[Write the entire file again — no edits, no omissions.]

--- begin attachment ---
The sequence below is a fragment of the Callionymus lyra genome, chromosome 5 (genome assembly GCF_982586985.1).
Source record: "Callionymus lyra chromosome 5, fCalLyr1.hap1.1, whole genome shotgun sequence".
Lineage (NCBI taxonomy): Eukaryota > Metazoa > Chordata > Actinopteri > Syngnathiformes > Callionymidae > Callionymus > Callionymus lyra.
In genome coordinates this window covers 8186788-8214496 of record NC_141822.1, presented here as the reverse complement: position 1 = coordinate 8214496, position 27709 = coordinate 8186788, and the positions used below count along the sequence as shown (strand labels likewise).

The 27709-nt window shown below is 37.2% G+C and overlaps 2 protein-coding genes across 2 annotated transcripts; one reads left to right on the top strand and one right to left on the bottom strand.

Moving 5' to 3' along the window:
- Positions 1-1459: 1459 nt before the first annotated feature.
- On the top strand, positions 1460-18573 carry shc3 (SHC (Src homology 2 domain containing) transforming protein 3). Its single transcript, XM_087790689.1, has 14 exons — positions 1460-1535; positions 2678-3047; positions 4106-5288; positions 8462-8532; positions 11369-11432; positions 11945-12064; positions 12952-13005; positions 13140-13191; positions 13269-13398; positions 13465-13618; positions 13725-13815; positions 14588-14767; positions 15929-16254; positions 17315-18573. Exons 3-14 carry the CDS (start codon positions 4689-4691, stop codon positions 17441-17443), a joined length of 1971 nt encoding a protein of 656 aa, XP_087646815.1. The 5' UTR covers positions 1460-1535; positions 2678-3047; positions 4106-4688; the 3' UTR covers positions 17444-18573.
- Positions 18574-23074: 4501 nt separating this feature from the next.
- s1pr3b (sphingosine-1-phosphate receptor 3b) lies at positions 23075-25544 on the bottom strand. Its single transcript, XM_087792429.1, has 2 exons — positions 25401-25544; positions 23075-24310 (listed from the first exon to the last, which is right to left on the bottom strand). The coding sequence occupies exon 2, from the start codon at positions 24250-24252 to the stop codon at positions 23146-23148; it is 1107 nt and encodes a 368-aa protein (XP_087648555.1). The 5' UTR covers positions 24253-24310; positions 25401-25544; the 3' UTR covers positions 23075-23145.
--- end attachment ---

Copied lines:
The sequence below is a fragment of the Callionymus lyra genome, chromosome 5 (genome assembly GCF_982586985.1).
Source record: "Callionymus lyra chromosome 5, fCalLyr1.hap1.1, whole genome shotgun sequence".
Lineage (NCBI taxonomy): Eukaryota > Metazoa > Chordata > Actinopteri > Syngnathiformes > Callionymidae > Callionymus > Callionymus lyra.
In genome coordinates this window covers 8186788-8214496 of record NC_141822.1, presented here as the reverse complement: position 1 = coordinate 8214496, position 27709 = coordinate 8186788, and the positions used below count along the sequence as shown (strand labels likewise).

The 27709-nt window shown below is 37.2% G+C and overlaps 2 protein-coding genes across 2 annotated transcripts; one reads left to right on the top strand and one right to left on the bottom strand.

Moving 5' to 3' along the window:
- Positions 1-1459: 1459 nt before the first annotated feature.
- On the top strand, positions 1460-18573 carry shc3 (SHC (Src homology 2 domain containing) transforming protein 3). Its single transcript, XM_087790689.1, has 14 exons — positions 1460-1535; positions 2678-3047; positions 4106-5288; positions 8462-8532; positions 11369-11432; positions 11945-12064; positions 12952-13005; positions 13140-13191; positions 13269-13398; positions 13465-13618; positions 13725-13815; positions 14588-14767; positions 15929-16254; positions 17315-18573. Exons 3-14 carry the CDS (start codon positions 4689-4691, stop codon positions 17441-17443), a joined length of 1971 nt encoding a protein of 656 aa, XP_087646815.1. The 5' UTR covers positions 1460-1535; positions 2678-3047; positions 4106-4688; the 3' UTR covers positions 17444-18573.
- Positions 18574-23074: 4501 nt separating this feature from the next.
- s1pr3b (sphingosine-1-phosphate receptor 3b) lies at positions 23075-25544 on the bottom strand. Its single transcript, XM_087792429.1, has 2 exons — positions 25401-25544; positions 23075-24310 (listed from the first exon to the last, which is right to left on the bottom strand). The coding sequence occupies exon 2, from the start codon at positions 24250-24252 to the stop codon at positions 23146-23148; it is 1107 nt and encodes a 368-aa protein (XP_087648555.1). The 5' UTR covers positions 24253-24310; positions 25401-25544; the 3' UTR covers positions 23075-23145.